Although the name may conjure images of wind-swept outcroppings off the northern coast of Scotland, the islets of Langerhans, or "beta-islet cells of the pancreas" as they are more commonly called, are the body's natural store of insulin-secreting cells.
It is these cells that are destroyed or severely damaged in type 1 diabetes and deficient in some cases of type 2 diabetes. Lacking a natural source of insulin, a hormone essential for controlling blood sugar, people with type 1 diabetes must take daily insulin injections.
But throughout the last decade, researchers have been investigating and fine-tuning techniques for replacing beta islet cells, with the goal of restoring natural insulin production and release and eliminating the need for insulin injections in people with type 1 diabetes. People with type 2 diabetes, which is caused by a different disease process, would generally not benefit from this type of therapy.
One proven method of islet-cell transfer is through transplantation of the pancreas, the large gland (located behind the stomach) where beta-islet cells live. Studies have shown that pancreas transplantation can eliminate the need for injected insulin in approximately half of all cases for at least five years.
Yet because of the risks of transplant surgery and the necessity for taking anti-rejection drugs after the transplant, this procedure is primarily an option for patients who are also receiving kidney transplants due to advanced kidney disease. According to the American Diabetes Association (ADA), simultaneous kidney and pancreas transplants in select patients do not increase the risk for the patient, may improve survival of the transplanted kidneys, and will restore normal control of blood sugar.
The ADA diabetes guidelines also note, however, that pancreas transplantation is only partially successful at reversing some of the serious long-term side effects of diabetes. The procedure does reverse kidney problems and the need for daily and sometime multiple injections of insulin. But chronic conditions like eye disease and nerve abnormalities frequently continue to be a problem in these transplant patients.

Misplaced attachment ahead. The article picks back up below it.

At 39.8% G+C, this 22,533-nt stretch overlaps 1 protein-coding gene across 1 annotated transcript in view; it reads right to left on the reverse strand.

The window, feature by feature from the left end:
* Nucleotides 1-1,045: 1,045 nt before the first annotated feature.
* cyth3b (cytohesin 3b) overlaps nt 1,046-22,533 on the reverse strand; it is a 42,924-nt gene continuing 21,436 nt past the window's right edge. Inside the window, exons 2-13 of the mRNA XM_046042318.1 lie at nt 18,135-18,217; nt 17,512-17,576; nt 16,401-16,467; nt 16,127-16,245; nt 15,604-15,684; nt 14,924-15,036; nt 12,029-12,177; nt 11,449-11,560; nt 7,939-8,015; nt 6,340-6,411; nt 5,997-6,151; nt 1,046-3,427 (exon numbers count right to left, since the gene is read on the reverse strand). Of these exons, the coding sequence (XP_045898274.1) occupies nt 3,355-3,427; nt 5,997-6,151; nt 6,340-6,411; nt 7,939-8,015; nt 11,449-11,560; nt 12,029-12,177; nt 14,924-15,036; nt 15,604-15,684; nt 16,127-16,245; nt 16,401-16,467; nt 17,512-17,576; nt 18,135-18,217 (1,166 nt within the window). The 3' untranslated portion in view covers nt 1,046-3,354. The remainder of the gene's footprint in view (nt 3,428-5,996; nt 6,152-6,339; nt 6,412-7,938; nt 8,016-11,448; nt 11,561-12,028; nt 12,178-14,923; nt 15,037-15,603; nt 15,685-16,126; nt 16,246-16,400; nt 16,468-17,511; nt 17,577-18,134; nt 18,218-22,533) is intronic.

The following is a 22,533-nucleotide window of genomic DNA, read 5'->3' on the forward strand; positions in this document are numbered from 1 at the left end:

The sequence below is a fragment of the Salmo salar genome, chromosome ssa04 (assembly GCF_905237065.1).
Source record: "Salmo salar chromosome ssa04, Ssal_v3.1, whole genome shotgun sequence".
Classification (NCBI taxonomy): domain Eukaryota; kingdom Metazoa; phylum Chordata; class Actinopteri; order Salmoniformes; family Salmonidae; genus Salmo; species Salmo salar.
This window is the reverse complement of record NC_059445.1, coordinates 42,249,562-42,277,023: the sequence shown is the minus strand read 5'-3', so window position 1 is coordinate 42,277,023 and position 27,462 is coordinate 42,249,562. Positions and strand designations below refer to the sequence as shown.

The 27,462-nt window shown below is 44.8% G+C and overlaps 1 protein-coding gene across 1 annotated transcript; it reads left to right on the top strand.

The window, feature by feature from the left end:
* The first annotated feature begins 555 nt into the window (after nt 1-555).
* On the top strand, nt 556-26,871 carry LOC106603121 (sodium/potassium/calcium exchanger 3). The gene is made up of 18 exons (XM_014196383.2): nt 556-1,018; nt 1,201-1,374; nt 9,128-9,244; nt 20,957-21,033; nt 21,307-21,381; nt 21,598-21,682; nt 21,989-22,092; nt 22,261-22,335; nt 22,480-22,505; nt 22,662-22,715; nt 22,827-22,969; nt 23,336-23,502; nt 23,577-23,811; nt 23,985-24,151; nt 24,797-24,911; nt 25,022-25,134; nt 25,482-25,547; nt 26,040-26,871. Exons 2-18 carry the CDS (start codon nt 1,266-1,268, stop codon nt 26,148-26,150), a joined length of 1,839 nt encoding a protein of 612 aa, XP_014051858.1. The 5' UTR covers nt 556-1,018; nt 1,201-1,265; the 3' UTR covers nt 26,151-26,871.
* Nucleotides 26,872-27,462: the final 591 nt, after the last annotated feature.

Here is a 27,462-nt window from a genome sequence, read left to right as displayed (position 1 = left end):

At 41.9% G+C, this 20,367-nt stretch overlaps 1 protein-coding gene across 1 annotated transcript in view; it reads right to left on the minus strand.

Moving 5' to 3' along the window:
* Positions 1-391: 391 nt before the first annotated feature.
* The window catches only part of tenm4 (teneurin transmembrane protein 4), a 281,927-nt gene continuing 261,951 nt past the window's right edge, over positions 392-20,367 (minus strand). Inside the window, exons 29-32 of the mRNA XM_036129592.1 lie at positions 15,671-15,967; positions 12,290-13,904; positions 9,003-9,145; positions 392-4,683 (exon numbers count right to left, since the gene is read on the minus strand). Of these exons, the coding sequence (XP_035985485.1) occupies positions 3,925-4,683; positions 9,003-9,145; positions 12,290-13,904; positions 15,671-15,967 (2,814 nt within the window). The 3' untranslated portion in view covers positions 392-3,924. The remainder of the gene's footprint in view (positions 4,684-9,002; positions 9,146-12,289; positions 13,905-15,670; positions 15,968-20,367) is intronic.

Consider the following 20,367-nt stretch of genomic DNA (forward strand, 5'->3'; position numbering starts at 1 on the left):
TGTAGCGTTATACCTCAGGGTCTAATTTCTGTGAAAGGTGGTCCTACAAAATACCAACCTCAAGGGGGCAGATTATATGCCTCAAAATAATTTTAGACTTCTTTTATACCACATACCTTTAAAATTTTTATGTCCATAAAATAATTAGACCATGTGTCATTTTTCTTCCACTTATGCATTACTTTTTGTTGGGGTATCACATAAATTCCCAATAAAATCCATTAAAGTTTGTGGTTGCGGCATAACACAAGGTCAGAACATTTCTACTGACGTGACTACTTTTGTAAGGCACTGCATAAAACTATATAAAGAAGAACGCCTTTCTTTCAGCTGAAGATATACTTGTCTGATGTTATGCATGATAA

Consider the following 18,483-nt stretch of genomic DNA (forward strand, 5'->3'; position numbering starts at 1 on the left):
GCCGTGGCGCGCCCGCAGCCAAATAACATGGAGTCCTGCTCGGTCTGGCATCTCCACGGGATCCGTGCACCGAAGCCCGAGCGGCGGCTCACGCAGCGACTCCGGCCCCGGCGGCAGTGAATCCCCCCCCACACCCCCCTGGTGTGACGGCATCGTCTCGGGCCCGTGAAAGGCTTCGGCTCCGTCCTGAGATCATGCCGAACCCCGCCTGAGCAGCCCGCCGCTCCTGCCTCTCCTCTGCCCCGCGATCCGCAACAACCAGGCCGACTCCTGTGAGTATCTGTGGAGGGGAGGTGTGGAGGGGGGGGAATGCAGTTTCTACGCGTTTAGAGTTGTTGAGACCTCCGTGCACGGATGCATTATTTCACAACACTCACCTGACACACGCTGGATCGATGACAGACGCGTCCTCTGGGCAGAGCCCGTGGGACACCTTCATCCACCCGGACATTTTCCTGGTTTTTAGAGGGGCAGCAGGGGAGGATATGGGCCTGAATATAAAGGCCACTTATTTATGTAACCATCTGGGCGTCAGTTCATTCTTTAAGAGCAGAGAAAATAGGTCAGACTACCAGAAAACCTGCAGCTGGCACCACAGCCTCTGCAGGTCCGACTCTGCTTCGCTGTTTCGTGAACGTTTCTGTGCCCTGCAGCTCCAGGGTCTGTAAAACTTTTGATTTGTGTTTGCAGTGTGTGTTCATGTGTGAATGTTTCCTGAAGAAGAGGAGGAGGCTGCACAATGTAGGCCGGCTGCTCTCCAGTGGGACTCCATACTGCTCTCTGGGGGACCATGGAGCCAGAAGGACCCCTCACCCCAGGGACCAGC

At the time this article was written, there were 1,389 people on the national waiting list for a pancreas transplant, and an additional 2,409 people waiting for a combined kidney and pancreas transplant, according to the United Network for Organ Sharing (UNOS).
A slightly less invasive alternative to pancreas transplantation is islet-cell transplantation alone. In this experimental procedure, beta-islet cells are identified, isolated, and removed from donor pancreases and are injected into a major vein connected to the liver. The injected islets find their way into microscopic blood vessels and become surrounded and fixed in place by liver tissue. Once there, the cells take over insulin production and secretion, effectively turning the liver into a substitute pancreas.
One problem with this approach is that human beta-islets are few and hard to find; they actually comprise only 1% of all cells in the pancreas (most of the remaining cells produce and secrete enzymes that aid in digestion). In addition some of the islets are inevitably damaged or destroyed during the harvesting process, explains a diabetes researcher in an interview with WebMD.
"The process of harvesting the pancreas, isolating the cells, and then transplanting them all in one day is pretty tough, especially when you also take into account the situation that you might actually spend that entire day trying to isolate cells and never come up with enough cells from that procedure," says Emmanuel Opara, PhD, associate research professor in the department of experimental surgery and assistant research professor in the department of cell biology at Duke University Medical Center in Durham, North Carolina.